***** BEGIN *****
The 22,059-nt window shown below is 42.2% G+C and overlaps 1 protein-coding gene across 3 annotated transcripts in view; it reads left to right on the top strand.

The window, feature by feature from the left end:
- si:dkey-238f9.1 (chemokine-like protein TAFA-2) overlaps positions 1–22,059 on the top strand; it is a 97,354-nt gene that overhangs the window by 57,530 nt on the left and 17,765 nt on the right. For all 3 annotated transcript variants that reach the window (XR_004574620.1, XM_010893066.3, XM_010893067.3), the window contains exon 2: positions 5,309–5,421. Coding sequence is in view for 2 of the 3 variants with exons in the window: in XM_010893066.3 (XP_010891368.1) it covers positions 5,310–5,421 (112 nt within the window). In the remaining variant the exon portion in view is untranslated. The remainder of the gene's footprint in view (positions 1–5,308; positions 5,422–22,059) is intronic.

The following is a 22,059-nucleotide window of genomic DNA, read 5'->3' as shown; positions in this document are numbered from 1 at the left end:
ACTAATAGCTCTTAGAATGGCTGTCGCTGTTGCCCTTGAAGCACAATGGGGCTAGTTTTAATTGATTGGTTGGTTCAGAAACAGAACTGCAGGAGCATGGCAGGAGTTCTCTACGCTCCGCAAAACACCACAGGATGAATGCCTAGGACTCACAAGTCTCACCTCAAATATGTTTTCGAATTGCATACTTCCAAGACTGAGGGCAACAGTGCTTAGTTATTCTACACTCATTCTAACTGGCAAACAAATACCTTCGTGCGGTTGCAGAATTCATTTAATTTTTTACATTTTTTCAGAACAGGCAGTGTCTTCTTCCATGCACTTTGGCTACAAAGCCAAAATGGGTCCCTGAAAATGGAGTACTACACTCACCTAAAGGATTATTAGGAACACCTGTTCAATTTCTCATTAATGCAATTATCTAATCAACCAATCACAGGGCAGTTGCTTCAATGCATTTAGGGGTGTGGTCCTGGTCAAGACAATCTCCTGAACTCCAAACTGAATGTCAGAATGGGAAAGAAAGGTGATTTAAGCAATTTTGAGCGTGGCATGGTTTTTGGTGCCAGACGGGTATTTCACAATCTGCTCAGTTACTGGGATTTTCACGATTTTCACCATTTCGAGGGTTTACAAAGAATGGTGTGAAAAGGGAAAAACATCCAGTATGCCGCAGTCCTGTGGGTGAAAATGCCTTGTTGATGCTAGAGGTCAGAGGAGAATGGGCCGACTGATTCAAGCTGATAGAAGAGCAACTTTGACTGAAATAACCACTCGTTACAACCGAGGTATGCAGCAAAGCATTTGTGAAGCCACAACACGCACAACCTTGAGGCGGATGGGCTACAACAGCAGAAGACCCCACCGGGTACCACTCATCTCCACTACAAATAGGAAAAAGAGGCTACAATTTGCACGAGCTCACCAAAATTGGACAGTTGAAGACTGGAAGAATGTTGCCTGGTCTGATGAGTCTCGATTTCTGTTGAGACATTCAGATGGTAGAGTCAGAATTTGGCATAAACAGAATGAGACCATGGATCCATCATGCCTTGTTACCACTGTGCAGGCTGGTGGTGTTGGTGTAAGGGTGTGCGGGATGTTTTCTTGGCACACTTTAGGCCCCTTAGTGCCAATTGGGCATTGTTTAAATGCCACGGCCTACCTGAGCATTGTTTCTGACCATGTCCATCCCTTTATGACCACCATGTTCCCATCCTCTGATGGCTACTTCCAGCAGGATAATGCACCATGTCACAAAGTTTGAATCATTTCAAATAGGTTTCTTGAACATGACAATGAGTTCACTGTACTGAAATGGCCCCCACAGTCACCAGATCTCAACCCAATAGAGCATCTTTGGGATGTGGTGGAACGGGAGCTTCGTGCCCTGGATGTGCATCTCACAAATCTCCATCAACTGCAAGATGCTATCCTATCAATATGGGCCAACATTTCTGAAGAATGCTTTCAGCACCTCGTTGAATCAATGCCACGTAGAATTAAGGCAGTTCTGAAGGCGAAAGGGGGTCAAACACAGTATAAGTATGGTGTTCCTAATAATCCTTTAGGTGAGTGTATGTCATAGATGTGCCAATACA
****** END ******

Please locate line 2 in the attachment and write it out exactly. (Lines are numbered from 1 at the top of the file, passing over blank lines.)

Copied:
The window, feature by feature from the left end: